Tag Archives: Bashar al-Assad

Israel is Losing Ground to the Iran-Russia Axis

By Kyle Orton (@KyleWOrton) on 18 April 2019

Israeli opinion generally regards the country’s efforts to contain Iran, especially in Syria, as having been successful. In fact, the trendline runs the other way: Iran is constraining Israel, entrenching all around the Jewish state. Continue reading

Israel’s Policy in Syria Has Let Iran and Russia Entrench

By Kyle Orton (@KyleWOrton) on 9 April 2019

As the regime of Bashar Assad appears to be consolidating in Syria, many Israelis have concluded that their government’s handling of the crisis was generally laudable.

The most comprehensive statement of this view was given recently in Haaretz by Anshel Pfeffer (Netanyahu Outfoxed Russia, Iran and ISIS With His Cynical, Ruthless Syria Policy.) Every aspect of this is open to question. Continue reading

If America is to Stay in Syria, What For?

By Kyle Orton (@KyleWOrton) on 12 March 2019

The wheel turns again. After U.S. President Donald Trump announced the withdrawal of U.S. forces from Syria in December, it seemed rapprochement with Turkey was on the cards. Now that looks less likely. Continue reading

What is Turkey Doing in Syria?

By Kyle Orton (@KyleWOrton) on 10 March 2019

Turkish soldiers in Efrin, Syria, March 2018. (AFP)

Eight years ago, peaceful protests began against Syrian President Bashar Assad. Since then, outside powers — the Iran-Russia axis, the United States and Turkey — have become dominant in Syria.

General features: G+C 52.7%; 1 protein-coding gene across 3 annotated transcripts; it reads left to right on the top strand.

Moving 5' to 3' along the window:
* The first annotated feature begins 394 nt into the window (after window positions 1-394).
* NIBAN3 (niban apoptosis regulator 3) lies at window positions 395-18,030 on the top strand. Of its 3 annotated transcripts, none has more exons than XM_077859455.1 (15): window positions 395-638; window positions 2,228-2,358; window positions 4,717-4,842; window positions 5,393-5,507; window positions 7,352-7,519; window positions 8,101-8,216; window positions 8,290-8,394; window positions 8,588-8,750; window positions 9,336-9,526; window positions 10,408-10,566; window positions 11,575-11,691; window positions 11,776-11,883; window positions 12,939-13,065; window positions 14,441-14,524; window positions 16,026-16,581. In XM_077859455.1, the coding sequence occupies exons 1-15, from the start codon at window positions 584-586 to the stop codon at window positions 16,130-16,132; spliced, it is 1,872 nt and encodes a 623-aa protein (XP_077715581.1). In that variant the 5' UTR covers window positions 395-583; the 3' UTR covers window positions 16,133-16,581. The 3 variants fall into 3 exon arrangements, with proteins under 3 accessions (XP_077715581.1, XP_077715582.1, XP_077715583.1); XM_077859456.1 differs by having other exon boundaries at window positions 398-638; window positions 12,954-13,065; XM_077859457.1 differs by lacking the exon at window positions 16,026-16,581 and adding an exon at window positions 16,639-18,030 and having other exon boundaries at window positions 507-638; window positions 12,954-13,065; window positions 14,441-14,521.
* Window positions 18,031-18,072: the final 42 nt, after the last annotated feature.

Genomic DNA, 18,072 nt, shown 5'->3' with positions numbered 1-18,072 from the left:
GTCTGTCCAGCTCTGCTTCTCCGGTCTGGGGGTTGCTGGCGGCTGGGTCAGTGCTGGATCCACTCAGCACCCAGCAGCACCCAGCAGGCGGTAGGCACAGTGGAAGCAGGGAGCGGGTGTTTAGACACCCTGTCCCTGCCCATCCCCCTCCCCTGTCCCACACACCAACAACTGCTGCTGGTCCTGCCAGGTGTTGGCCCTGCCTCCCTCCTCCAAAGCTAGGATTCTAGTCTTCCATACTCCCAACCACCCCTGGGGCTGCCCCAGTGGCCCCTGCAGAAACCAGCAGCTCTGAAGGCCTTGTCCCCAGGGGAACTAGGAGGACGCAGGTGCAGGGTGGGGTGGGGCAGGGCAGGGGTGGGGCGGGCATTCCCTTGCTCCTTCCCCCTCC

The Iranians and Russians keeping Assad’s regime alive are clearly going nowhere. The Americans’ indecision on the point is apparently final. So, what of Turkey, which is the custodian of the remnants of the armed opposition? Continue reading

The Folly of Trying to Buy Assad’s Loyalty From Iran

By Kyle Orton (@KyleWOrton) on 5 February 2019

Bashar al-Assad meeting Iranian Foreign Minister Mohammad Javad Zarif, Damascus, Syria, 3 September 2018 // SANA handout to REUTERS

The Syrian regime of Bashar al Assad has nearly collapsed twice under pressure from the armed insurrection, in late 2012 and early 2015. On both occasions, Assad was rescued by outside powers, first Iran and then a joint Iranian-Russian operation. It has been a recurring illusion that there is or will be, a strategic split between Russia and Iran. This prospect has continued to tantalise the US and others, and occasional Moscow-Tehran disagreements are presented as evidence that dynamics are shifting this way. Another round of such speculation is currently underway. Continue reading

Israel’s Muddled Anti-Iran Policy in Syria

Published at The Arab Weekly

By Kyle Orton (@KyleWOrton) on 20 January 2019

Satellite pictures before and after Israel’s attack on an Iranian weapons cache in Damascus, January 2019 [source]

The Israeli government has launched an air attack into Syria and stepped up its rhetoric about further interventions against Iranian targets in the country. Despite this, there remains a significant gap between Israeli words and deeds. Continue reading

Would Turkey Risk a Clash with America in Syria?

By Kyle Orton (@KyleWOrton) on 18 December 2018

Tel Abyad, Syria [source]

Turkish President Recep Tayyip Erdoğan has threatened a third military operation into Syria, this time in the east. The mobilisation of his proxies and other measures make clear that Erdoğan wants it to be believed he means it. The complication is that the intended target, the Syrian Democratic Forces (SDF), are the chosen partners of the United States-led coalition against Islamic State (ISIS), and U.S. soldiers are present in the area. Continue reading